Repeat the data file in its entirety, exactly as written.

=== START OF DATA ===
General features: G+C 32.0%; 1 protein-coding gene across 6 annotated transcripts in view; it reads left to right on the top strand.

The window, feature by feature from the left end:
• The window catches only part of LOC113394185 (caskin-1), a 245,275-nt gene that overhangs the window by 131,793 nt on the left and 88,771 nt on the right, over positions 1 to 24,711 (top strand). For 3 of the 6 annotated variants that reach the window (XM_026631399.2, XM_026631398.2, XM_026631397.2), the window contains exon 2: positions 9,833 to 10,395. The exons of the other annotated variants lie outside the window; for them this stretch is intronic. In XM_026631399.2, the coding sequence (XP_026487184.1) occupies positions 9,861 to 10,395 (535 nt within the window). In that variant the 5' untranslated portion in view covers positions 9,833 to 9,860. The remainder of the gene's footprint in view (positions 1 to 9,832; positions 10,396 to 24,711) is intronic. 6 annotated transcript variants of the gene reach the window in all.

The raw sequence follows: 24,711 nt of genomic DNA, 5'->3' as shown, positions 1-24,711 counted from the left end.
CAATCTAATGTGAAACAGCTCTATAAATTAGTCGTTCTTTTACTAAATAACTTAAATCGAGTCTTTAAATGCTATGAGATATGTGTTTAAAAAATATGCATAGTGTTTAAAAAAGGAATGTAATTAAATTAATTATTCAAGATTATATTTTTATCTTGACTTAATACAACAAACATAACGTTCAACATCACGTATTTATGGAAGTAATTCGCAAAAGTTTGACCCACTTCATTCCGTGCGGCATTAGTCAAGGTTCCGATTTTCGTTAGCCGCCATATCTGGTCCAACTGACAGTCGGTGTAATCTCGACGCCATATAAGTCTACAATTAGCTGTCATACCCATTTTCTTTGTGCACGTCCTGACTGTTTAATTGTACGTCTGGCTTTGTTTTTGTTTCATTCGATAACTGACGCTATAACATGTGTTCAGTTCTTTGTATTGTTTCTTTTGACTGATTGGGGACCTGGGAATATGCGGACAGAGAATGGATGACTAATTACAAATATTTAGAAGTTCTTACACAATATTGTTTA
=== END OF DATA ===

General features: G+C 32.0%; 1 protein-coding gene across 6 annotated transcripts in view; it reads left to right on the top strand.

The window, feature by feature from the left end:
• The window catches only part of LOC113394185 (caskin-1), a 245,275-nt gene that overhangs the window by 131,793 nt on the left and 88,771 nt on the right, over positions 1 to 24,711 (top strand). For 3 of the 6 annotated variants that reach the window (XM_026631399.2, XM_026631398.2, XM_026631397.2), the window contains exon 2: positions 9,833 to 10,395. The exons of the other annotated variants lie outside the window; for them this stretch is intronic. In XM_026631399.2, the coding sequence (XP_026487184.1) occupies positions 9,861 to 10,395 (535 nt within the window). In that variant the 5' untranslated portion in view covers positions 9,833 to 9,860. The remainder of the gene's footprint in view (positions 1 to 9,832; positions 10,396 to 24,711) is intronic. 6 annotated transcript variants of the gene reach the window in all.

The raw sequence follows: 24,711 nt of genomic DNA, 5'->3' as shown, positions 1-24,711 counted from the left end.
CAATCTAATGTGAAACAGCTCTATAAATTAGTCGTTCTTTTACTAAATAACTTAAATCGAGTCTTTAAATGCTATGAGATATGTGTTTAAAAAATATGCATAGTGTTTAAAAAAGGAATGTAATTAAATTAATTATTCAAGATTATATTTTTATCTTGACTTAATACAACAAACATAACGTTCAACATCACGTATTTATGGAAGTAATTCGCAAAAGTTTGACCCACTTCATTCCGTGCGGCATTAGTCAAGGTTCCGATTTTCGTTAGCCGCCATATCTGGTCCAACTGACAGTCGGTGTAATCTCGACGCCATATAAGTCTACAATTAGCTGTCATACCCATTTTCTTTGTGCACGTCCTGACTGTTTAATTGTACGTCTGGCTTTGTTTTTGTTTCATTCGATAACTGACGCTATAACATGTGTTCAGTTCTTTGTATTGTTTCTTTTGACTGATTGGGGACCTGGGAATATGCGGACAGAGAATGGATGACTAATTACAAATATTTAGAAGTTCTTACACAATATTGTTTA